> Targeted Networking — Targeted networking is approaching individuals either internal or external to a person’s organization to build a relationship. This session explores the basics of reaching out to others, whether it is to find a mentor, cultivate a potential client or find colleagues that share common goals.
> Community Networking — Community networking is the broad base networking that includes working a room or getting involved in external activities. Participants learn strategies to gain confidence, find meaningful connections and enjoy the process of building a network.
> Recognizing and Responding to Unconscious Bias — We all have unconscious bias. We explore how unconscious bias manifests itself in the workplace, the impact it has on individuals that are the recipients of such bias, and how organizations and individuals can become aware of and take actions to respond to and overcome the consequences of unconscious bias.
> Work/Life Choices — Too often people abandon a job when the stress of integrating personal and professional commitments becomes too difficult. We work with participants to use the same skills that they use to solve work-related problems to find ways to structure their own lives. We explore several problem-solving strategies that can help individuals find a solution tailor-made for their career and personal life.
> Discovering Career Aspirations — Over and over again, when we speak to people about what is holding them back from reaching their career aspirations, we hear that the underlying issue is “I don’t know what my career aspirations are.” Our practical, results-oriented approach is to provide a framework for participants to articulate what they want out of their career by creating career criteria through exploring their values, skills, desired daily activity attributes and rewards needed. This insight can become the springboard for participants to make the most of their career.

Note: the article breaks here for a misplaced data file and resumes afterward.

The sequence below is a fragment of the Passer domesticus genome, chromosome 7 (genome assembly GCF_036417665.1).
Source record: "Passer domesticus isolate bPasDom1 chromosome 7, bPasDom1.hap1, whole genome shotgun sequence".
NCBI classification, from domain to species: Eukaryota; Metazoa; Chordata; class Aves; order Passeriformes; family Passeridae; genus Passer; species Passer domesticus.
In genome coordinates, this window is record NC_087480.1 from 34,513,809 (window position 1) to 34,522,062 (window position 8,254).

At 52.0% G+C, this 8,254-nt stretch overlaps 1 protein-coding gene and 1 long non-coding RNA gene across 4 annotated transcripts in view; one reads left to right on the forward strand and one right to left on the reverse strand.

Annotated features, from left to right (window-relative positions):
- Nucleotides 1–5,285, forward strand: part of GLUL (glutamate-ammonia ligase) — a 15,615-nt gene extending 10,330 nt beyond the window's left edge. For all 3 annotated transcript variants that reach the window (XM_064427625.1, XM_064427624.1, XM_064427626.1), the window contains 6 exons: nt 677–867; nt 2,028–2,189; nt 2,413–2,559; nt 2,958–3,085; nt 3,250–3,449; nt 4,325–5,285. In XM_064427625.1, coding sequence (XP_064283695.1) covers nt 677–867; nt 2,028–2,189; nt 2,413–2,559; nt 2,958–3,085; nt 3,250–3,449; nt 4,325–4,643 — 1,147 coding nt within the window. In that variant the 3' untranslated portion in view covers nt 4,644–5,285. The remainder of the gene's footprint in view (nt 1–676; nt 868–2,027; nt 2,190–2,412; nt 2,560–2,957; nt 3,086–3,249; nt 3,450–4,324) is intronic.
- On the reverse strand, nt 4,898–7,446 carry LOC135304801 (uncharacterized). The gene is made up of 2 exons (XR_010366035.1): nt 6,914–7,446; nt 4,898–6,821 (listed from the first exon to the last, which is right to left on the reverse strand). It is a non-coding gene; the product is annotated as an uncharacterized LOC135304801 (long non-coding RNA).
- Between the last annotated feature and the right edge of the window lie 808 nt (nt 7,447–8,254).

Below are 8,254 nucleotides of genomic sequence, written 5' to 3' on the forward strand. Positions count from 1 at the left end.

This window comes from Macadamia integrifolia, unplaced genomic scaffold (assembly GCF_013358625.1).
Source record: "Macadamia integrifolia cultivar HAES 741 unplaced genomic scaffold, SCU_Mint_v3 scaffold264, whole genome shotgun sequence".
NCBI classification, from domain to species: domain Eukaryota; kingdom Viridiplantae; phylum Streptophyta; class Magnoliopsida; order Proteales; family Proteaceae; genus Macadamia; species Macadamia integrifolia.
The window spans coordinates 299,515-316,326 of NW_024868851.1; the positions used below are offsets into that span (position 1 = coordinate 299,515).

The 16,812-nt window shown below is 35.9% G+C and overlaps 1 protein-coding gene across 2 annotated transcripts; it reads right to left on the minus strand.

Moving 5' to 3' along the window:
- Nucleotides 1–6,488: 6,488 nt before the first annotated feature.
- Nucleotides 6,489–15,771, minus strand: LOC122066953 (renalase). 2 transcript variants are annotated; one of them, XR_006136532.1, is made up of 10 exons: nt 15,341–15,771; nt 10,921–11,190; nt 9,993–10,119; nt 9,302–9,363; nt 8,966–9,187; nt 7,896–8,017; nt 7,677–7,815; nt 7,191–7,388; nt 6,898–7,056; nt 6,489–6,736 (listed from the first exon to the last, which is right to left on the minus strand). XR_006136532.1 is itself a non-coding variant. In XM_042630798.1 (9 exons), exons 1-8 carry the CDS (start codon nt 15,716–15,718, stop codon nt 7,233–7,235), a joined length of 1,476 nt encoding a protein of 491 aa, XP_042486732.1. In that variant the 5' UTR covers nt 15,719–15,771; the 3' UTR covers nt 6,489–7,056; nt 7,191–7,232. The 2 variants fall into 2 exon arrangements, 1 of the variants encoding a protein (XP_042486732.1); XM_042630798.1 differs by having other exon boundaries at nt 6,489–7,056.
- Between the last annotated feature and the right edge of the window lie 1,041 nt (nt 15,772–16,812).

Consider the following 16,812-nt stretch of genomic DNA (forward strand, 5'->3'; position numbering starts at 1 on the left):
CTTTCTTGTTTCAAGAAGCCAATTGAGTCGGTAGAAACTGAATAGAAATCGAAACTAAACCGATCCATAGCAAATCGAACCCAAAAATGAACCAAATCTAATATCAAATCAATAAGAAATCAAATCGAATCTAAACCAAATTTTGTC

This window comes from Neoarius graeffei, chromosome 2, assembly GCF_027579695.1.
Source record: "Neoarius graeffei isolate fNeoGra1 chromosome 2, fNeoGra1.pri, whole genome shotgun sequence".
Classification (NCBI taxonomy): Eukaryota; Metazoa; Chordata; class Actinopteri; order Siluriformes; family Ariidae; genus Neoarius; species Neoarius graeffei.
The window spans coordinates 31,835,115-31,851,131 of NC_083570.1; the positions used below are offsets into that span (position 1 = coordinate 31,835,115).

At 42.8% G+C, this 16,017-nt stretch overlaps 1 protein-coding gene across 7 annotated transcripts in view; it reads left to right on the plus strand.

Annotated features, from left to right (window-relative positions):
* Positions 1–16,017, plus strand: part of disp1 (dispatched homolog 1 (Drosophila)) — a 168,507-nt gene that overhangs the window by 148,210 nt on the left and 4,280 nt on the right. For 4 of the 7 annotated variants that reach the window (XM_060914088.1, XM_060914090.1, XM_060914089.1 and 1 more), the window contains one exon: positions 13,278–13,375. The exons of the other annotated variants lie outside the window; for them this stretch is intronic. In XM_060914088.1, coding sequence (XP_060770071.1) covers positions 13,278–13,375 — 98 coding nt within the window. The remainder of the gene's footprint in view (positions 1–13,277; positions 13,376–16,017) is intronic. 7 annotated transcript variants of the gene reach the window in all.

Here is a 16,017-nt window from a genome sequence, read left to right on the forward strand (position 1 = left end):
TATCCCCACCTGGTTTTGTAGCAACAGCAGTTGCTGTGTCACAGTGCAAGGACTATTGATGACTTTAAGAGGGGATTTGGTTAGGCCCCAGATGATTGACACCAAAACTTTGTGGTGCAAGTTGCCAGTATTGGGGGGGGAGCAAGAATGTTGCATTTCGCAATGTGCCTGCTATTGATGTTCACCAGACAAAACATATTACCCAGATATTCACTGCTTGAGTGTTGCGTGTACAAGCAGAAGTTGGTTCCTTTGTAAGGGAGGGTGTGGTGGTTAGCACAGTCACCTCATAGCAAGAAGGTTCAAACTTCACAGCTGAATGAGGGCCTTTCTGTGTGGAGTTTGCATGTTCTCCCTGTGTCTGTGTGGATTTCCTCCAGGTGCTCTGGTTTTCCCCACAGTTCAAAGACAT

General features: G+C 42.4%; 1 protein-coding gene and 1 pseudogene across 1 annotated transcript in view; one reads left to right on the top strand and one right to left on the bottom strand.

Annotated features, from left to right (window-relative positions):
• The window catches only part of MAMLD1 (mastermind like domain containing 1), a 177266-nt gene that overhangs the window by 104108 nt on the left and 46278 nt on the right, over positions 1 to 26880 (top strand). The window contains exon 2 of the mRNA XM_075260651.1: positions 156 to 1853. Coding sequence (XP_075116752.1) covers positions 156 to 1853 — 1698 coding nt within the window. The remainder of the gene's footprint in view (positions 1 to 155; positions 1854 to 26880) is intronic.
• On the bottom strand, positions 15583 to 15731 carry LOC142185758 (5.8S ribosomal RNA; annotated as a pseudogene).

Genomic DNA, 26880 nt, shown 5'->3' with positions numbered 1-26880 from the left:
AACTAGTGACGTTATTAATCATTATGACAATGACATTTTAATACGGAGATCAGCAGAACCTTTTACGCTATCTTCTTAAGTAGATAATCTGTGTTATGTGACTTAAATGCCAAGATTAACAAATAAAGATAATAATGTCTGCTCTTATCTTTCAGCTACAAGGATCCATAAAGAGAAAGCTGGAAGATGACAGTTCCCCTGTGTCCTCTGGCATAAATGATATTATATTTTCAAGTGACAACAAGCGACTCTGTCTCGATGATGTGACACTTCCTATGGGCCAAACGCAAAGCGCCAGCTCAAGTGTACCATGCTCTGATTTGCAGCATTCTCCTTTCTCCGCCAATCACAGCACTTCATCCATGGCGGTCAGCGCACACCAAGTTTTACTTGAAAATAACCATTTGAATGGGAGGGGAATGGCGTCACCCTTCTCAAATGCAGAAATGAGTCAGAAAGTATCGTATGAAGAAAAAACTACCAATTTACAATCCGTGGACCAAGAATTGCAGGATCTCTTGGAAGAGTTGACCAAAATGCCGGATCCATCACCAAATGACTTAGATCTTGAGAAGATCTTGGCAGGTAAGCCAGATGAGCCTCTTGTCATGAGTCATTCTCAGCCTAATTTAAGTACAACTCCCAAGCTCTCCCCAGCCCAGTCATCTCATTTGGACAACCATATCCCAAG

If you are interested in other topics, just let us know. We’d be happy to develop a session for you or we can put you in touch with other speakers who specialize in topics of interest.
When to Have Women-only Training?
While we provide training on topics for both men and women, there are times when providing separate training for women is preferable. Additionally, some topics that we cover address specific challenges that women face that men do not. For example, when we discuss making good visual impressions, the topic is more challenging for women because women have many more choices in attire. However, other topics for leadership training are applicable to both men and women. Therefore, we are often asked why women should have their own training. The two main reasons are gender differences in group dynamics and in access to role models. Women are less likely to speak out in coed groups and tend to be more candid in women-only sessions. Therefore, we can explore the unique needs of the group better in women-only sessions.
Women frequently do not have as many role models of their own gender. Therefore, things that men may learn through observation of role models or mentors of the same gender are not as accessible to women. Training for just women allows them to pick up skills that they would otherwise learn from a mentor or role model.